How Angelou, Churchill and Edison define success
The one true definition of success is hard to pinpoint, but it’s better that way so that each one of us has his or her own idea of success.
When we examine tasks, it’s easy to define whether or not we were successful in completing them. However, when we look at life, the definition of success becomes a bit more personal.
Does success mean that you have seven yachts and nine houses or does it mean that your family has food on their plates? The answer will be different for everyone.
For someone who is struggling to put food on the table, they may feel successful when they never have to think about where their next meal comes from. Whereas someone who has never had that problem may not even be wired to think that way.
In the world of business, there are plenty of success stories—each its own journey with a different man or woman forging the definition of that success. To put matters in perspective for your own business journey, let’s take a look at how some universally successful figures define success.
“Success is liking yourself, liking what you do, and liking how you do it.”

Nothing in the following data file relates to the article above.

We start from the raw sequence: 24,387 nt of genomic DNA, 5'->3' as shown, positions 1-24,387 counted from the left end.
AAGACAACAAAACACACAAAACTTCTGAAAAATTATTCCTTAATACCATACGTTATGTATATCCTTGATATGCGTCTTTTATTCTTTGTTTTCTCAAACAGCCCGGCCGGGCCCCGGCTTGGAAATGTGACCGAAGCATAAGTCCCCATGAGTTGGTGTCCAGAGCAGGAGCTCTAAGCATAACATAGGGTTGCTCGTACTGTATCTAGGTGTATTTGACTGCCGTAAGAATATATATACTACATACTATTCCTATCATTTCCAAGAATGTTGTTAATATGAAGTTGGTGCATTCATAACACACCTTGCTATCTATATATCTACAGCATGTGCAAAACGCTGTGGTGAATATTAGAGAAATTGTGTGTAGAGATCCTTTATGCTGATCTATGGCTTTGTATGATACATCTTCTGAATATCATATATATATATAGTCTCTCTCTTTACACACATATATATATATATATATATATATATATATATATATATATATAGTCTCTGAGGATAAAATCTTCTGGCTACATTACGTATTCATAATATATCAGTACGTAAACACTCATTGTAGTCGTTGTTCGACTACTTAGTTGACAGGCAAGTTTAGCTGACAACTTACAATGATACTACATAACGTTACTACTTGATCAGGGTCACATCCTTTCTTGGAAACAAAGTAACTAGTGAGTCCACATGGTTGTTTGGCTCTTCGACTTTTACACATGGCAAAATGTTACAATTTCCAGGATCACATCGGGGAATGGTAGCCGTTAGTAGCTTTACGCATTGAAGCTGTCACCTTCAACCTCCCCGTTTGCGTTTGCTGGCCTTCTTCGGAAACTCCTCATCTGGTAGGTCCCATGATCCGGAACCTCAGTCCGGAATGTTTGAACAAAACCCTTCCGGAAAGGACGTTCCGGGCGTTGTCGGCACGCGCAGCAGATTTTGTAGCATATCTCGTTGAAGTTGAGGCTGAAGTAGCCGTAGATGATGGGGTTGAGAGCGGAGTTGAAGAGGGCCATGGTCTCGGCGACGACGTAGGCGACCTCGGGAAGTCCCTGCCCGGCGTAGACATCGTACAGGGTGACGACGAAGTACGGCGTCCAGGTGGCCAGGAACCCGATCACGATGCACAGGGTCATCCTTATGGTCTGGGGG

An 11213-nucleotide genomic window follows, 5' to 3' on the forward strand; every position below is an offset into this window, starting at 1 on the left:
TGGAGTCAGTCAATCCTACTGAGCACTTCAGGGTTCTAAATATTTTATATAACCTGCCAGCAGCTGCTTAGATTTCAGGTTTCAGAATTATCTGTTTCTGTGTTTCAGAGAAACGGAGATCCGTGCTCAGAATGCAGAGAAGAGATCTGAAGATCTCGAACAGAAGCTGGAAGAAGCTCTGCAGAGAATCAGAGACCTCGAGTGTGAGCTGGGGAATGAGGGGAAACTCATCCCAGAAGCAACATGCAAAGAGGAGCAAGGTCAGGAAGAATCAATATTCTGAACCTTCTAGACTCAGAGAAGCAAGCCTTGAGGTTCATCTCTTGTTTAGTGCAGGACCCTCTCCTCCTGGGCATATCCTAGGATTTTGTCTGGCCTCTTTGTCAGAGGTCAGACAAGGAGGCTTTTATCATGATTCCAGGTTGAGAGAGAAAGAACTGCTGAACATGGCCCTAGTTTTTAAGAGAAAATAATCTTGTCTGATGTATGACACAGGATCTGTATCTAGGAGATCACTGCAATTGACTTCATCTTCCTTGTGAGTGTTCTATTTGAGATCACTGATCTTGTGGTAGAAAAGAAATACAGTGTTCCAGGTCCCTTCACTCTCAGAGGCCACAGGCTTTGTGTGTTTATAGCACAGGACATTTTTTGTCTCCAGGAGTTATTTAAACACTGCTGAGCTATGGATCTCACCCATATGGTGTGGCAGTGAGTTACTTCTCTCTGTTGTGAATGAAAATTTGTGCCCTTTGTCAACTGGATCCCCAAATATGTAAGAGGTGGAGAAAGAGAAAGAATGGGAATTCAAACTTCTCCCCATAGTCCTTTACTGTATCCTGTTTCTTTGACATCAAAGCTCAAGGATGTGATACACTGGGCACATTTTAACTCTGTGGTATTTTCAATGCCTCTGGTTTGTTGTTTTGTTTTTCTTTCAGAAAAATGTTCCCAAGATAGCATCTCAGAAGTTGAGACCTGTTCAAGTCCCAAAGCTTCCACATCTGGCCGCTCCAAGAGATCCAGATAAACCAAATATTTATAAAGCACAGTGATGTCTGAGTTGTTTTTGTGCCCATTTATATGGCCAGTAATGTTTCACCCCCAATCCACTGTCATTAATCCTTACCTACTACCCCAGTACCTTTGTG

Maya spent a great deal of her life what most people would consider unsuccessful. She didn’t see the traditional definition of success (money in the back) until much later in life. She also, of course, had a wonderful way with words. In art, it is not always possible to get rich doing what you love—and Angelou believed that’s not necessary to be successful.
Sir Winston Churchill
“Success is moving from failure to failure without losing enthusiasm.”
Was Sir Winston Churchill a successful politician? Of course—he was Prime Minister of arguably the most powerful nation at the time, during a time period where leadership was tremendously important. However, when asked about his definition of success, he didn’t talk about winning elections or wars but rather overcoming adversity and staying motivated.
“Success is 1% inspiration, 99% perspiration.”
It would be rather difficult to live life these days had it not been for Edison’s inventions. One of the most universally well-known inventors in history, Edison didn’t define success by his number of patents. That is, despite owning over 1,000. Rather, he viewed success by the amount of effort you put into to reaching a goal.
DISCLAIMER: This article expresses my own ideas and opinions. Any information I have shared are from sources that I believe to be reliable and accurate. I did not receive any financial compensation in writing this post, nor do I own any shares in any company I’ve mentioned. I encourage any reader to do their own diligent research first before making any investment decisions.
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